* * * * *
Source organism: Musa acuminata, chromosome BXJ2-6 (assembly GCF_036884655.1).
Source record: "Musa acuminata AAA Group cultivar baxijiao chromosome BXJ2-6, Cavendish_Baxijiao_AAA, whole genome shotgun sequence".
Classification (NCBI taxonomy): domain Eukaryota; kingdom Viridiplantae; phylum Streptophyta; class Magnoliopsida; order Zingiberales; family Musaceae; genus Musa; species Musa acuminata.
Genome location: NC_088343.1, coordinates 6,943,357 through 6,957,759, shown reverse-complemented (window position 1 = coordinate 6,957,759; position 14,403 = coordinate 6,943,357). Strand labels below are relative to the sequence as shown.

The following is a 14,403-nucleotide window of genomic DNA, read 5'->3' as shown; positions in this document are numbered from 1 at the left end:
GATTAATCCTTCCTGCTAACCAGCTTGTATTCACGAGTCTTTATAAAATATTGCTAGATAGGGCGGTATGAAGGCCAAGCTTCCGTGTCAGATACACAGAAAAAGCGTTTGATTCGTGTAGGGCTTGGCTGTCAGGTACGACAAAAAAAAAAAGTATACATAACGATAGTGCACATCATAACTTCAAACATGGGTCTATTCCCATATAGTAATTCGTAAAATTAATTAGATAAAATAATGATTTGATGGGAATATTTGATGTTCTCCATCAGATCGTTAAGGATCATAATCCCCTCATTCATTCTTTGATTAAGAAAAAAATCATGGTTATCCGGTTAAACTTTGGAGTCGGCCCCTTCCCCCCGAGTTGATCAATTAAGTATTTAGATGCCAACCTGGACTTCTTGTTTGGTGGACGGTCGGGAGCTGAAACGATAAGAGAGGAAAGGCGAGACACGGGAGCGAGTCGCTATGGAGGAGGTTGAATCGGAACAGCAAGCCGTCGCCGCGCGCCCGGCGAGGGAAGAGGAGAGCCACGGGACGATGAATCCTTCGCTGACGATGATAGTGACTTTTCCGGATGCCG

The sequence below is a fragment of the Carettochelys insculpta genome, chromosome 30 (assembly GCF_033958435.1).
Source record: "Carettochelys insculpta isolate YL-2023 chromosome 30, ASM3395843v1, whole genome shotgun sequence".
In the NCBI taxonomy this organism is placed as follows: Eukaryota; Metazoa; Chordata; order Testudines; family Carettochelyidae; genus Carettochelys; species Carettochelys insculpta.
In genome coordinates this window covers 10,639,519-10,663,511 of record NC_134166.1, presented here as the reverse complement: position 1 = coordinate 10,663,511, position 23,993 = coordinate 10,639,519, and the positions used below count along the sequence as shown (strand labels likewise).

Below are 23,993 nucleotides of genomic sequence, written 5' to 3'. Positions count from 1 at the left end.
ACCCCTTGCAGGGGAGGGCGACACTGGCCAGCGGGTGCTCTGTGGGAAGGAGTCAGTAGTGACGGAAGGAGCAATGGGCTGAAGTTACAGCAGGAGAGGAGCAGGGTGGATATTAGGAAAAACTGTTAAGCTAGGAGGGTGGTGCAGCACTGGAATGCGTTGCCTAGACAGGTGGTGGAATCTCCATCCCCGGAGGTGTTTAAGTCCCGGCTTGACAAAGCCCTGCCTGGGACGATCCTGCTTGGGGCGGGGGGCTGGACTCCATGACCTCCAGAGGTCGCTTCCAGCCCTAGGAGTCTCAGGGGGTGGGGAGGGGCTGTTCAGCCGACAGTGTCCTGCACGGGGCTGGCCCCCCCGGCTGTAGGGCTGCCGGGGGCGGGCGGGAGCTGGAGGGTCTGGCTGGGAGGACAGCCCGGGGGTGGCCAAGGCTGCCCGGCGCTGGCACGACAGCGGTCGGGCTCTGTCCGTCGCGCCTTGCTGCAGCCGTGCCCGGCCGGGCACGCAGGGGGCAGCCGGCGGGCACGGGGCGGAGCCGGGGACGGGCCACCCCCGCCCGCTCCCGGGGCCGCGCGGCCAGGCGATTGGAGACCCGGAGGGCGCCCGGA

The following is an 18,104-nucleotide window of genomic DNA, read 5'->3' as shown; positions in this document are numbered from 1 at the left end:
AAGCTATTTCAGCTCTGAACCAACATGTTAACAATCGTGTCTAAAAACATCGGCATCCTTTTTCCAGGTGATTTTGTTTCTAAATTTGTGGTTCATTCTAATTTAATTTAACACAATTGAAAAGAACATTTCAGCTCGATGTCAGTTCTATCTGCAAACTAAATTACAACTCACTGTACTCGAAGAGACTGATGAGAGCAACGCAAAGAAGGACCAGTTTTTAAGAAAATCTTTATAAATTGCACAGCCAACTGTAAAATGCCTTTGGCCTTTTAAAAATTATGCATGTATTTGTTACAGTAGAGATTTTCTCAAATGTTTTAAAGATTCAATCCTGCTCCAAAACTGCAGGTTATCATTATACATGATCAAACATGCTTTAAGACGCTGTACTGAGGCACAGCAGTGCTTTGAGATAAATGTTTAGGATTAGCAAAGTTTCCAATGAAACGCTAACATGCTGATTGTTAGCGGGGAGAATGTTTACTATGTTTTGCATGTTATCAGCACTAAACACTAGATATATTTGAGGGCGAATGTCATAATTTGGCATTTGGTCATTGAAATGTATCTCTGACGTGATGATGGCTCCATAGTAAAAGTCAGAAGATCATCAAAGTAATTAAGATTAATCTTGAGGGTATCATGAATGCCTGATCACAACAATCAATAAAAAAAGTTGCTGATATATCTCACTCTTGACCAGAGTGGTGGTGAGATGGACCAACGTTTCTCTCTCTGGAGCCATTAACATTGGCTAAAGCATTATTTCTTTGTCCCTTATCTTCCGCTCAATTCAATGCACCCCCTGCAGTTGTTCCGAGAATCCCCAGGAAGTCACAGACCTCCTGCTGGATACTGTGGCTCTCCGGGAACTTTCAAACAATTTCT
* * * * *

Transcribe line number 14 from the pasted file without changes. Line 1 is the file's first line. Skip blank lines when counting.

AAGCTATTTCAGCTCTGAACCAACATGTTAACAATCGTGTCTAAAAACATCGGCATCCTTTTTCCAGGTGATTTTGTTTCTAAATTTGTGGTTCATTCTAATTTAATTTAACACAATTGAAAAGAACATTTCAGCTCGATGTCAGTTCTATCTGCAAACTAAATTACAACTCACTGTACTCGAAGAGACTGATGAGAGCAACGCAAAGAAGGACCAGTTTTTAAGAAAATCTTTATAAATTGCACAGCCAACTGTAAAATGCCTTTGGCCTTTTAAAAATTATGCATGTATTTGTTACAGTAGAGATTTTCTCAAATGTTTTAAAGATTCAATCCTGCTCCAAAACTGCAGGTTATCATTATACATGATCAAACATGCTTTAAGACGCTGTACTGAGGCACAGCAGTGCTTTGAGATAAATGTTTAGGATTAGCAAAGTTTCCAATGAAACGCTAACATGCTGATTGTTAGCGGGGAGAATGTTTACTATGTTTTGCATGTTATCAGCACTAAACACTAGATATATTTGAGGGCGAATGTCATAATTTGGCATTTGGTCATTGAAATGTATCTCTGACGTGATGATGGCTCCATAGTAAAAGTCAGAAGATCATCAAAGTAATTAAGATTAATCTTGAGGGTATCATGAATGCCTGATCACAACAATCAATAAAAAAAGTTGCTGATATATCTCACTCTTGACCAGAGTGGTGGTGAGATGGACCAACGTTTCTCTCTCTGGAGCCATTAACATTGGCTAAAGCATTATTTCTTTGTCCCTTATCTTCCGCTCAATTCAATGCACCCCCTGCAGTTGTTCCGAGAATCCCCAGGAAGTCACAGACCTCCTGCTGGATACTGTGGCTCTCCGGGAACTTTCAAACAATTTCT